to be obtained anywhere in the coun-
,try, coupled with a wonderful line
of Woolens.

106 E. Huron Street

Opposite Court House

SAM BURCHFIELD & CO.

Newly Elected Officers Take Charge
Meeting; Announce Com-
mittees

of

Cincinnati: The president, the first
lady of the land, and several other
notables visited the university last
week.
Lawrence: Mrs. Russel Sage has
given the college $100,000 to erect a
girls' dormitory as a memorial to
her husband.
Ohio: The new song book for which
the Ohio state people wait so im-
patiently is said to rival Harvard's
both in size and quality. All drink-
ing songs are omitted and the songs
are. chosen carefully to reflect the
school spirit.
lissouri: Hazing at the university
has been abolished and freshmen are
safe, although they are advised to
wear their caps.
Kansas: An all-university Halowe'en
party attended by 2,300 students
proved that an all campus affair of
this kind is not only possible but
good fun.
Nebraska: Students have been saved
the trouble and expense of a 4,000-
mile journey to see the Nebraska-
Oregon game for movies of the team
from the time it left Lincoln till it
arrived back are ready to be ex-
hibited. The photographing of the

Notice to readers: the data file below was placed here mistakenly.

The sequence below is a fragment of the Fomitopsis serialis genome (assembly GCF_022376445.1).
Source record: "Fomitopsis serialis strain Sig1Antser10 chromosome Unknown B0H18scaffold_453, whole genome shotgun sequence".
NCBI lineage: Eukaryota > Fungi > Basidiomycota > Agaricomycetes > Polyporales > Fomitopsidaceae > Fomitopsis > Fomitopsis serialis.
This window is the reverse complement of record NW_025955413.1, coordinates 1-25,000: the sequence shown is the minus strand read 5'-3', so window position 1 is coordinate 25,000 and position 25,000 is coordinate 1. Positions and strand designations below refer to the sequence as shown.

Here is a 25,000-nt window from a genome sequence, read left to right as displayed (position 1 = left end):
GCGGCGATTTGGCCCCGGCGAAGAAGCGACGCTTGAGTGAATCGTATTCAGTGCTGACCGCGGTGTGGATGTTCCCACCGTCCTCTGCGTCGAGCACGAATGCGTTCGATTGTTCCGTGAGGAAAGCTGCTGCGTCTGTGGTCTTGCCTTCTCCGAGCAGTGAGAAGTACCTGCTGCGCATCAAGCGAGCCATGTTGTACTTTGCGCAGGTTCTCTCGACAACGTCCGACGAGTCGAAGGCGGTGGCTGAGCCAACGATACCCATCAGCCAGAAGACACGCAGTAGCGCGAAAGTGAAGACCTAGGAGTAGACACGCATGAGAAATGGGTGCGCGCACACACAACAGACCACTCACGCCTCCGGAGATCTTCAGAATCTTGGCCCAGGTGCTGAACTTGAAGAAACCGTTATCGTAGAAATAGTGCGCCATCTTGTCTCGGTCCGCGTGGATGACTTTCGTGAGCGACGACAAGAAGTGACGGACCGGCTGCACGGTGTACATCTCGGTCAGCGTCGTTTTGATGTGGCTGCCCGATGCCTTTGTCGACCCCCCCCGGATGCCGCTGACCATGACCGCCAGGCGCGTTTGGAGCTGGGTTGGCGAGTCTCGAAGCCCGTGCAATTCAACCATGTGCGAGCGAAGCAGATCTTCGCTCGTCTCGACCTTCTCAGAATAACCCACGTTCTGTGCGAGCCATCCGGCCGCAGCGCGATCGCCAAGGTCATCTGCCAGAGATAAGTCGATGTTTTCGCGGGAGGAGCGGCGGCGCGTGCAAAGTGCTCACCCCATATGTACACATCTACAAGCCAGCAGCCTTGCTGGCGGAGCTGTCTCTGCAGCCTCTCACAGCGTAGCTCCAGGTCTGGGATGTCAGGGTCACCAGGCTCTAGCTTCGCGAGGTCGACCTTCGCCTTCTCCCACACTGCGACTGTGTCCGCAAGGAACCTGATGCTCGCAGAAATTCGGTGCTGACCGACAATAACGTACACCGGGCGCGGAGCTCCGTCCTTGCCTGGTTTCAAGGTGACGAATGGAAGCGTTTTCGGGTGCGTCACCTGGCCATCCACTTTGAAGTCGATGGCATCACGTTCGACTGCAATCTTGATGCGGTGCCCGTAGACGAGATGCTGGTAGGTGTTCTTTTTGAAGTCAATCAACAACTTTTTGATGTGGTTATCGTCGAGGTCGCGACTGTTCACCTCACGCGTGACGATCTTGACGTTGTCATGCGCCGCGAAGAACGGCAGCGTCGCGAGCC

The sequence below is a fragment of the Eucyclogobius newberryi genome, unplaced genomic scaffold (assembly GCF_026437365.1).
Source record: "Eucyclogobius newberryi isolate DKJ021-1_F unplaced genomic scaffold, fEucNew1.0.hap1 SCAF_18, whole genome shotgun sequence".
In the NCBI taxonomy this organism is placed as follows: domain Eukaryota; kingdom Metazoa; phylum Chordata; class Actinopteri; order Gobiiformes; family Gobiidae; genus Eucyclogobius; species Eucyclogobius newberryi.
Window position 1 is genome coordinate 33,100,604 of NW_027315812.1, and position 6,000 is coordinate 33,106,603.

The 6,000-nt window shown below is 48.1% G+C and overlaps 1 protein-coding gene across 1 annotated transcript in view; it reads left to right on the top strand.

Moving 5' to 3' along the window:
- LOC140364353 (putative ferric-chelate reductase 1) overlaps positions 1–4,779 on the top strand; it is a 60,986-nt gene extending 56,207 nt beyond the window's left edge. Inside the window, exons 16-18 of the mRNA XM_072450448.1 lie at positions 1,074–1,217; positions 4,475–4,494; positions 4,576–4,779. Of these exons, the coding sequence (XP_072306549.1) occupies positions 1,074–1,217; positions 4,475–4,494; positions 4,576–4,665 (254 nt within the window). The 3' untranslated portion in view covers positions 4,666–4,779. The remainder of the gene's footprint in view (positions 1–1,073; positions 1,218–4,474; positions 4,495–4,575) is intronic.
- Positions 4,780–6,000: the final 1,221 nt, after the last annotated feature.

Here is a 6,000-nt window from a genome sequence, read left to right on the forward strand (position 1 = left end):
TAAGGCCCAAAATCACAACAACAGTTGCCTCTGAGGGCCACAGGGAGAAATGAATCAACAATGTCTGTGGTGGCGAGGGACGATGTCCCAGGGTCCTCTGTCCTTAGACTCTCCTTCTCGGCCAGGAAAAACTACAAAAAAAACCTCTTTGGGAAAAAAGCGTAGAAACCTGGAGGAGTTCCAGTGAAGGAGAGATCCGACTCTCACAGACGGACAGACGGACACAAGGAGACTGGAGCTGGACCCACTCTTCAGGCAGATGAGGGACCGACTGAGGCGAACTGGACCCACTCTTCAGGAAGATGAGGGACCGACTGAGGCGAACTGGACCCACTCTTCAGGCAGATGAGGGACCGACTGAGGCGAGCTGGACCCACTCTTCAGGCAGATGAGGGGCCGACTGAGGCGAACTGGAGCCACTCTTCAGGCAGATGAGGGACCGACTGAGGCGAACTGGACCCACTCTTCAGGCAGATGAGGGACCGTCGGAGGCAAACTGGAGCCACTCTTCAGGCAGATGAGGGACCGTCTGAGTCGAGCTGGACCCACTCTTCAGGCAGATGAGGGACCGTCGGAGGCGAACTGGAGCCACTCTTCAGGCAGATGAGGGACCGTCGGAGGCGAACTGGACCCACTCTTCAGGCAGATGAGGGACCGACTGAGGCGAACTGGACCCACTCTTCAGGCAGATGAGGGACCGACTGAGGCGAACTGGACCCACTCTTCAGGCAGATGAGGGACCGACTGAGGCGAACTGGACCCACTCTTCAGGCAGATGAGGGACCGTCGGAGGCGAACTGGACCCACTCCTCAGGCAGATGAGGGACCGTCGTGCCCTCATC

game was difficult but every play is
clear and easily followed.
Minnesota: According to recent fig-
ures given out from the president's
office, the average student living
away from home spends $487 a year.
Expenses range from $646 in the
Dental College, to $369 in the de-
partment of chemistry.
Princeton: In a straw vote for presi-
dent, Hughes won by 138 votes, ob-
taining a total of 673 to the 535 cast
for Wilson.
Iowa: If a movement now on foot
is put through, Minnesota will be
dropped from the football schedule
next year. The smaller college feels4
unable to contend with the superior
ability of the larger one.
Illinois: The student council is petl-
tioning the council 9f administration
for a holiday on election day. Four
thousand names are to be signed to
the petition.
HIELEN RICHEY HEADS STUI)ENT
GIOVERNMENT: AT IARTHA COOK